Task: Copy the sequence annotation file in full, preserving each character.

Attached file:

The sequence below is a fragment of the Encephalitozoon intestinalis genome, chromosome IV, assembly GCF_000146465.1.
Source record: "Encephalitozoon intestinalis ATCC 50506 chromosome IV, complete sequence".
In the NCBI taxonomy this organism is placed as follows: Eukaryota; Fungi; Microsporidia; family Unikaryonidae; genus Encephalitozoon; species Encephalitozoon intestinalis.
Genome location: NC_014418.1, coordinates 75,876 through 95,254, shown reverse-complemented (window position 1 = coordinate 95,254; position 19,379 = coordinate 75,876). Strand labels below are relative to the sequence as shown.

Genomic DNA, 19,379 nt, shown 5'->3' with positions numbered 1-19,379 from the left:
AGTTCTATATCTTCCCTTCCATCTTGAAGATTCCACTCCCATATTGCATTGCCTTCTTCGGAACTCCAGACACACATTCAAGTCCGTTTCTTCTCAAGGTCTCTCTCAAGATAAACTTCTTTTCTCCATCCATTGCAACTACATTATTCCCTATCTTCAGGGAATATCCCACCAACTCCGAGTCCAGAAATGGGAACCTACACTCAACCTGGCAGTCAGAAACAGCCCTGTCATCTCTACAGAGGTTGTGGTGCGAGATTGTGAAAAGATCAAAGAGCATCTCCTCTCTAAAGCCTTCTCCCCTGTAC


The sequence below is a fragment of the Encephalitozoon intestinalis genome, chromosome IV, assembly GCF_000146465.1.
Source record: "Encephalitozoon intestinalis ATCC 50506 chromosome IV, complete sequence".
In the NCBI taxonomy this organism is placed as follows: Eukaryota; Fungi; Microsporidia; family Unikaryonidae; genus Encephalitozoon; species Encephalitozoon intestinalis.
Genome location: NC_014418.1, coordinates 75,876 through 95,254, shown reverse-complemented (window position 1 = coordinate 95,254; position 19,379 = coordinate 75,876). Strand labels below are relative to the sequence as shown.

Genomic DNA, 19,379 nt, shown 5'->3' with positions numbered 1-19,379 from the left:
AGTTCTATATCTTCCCTTCCATCTTGAAGATTCCACTCCCATATTGCATTGCCTTCTTCGGAACTCCAGACACACATTCAAGTCCGTTTCTTCTCAAGGTCTCTCTCAAGATAAACTTCTTTTCTCCATCCATTGCAACTACATTATTCCCTATCTTCAGGGAATATCCCACCAACTCCGAGTCCAGAAATGGGAACCTACACTCAACCTGGCAGTCAGAAACAGCCCTGTCATCTCTACAGAGGTTGTGGTGCGAGATTGTGAAAAGATCAAAGAGCATCTCCTCTCTAAAGCCTTCTCCCCTGTAC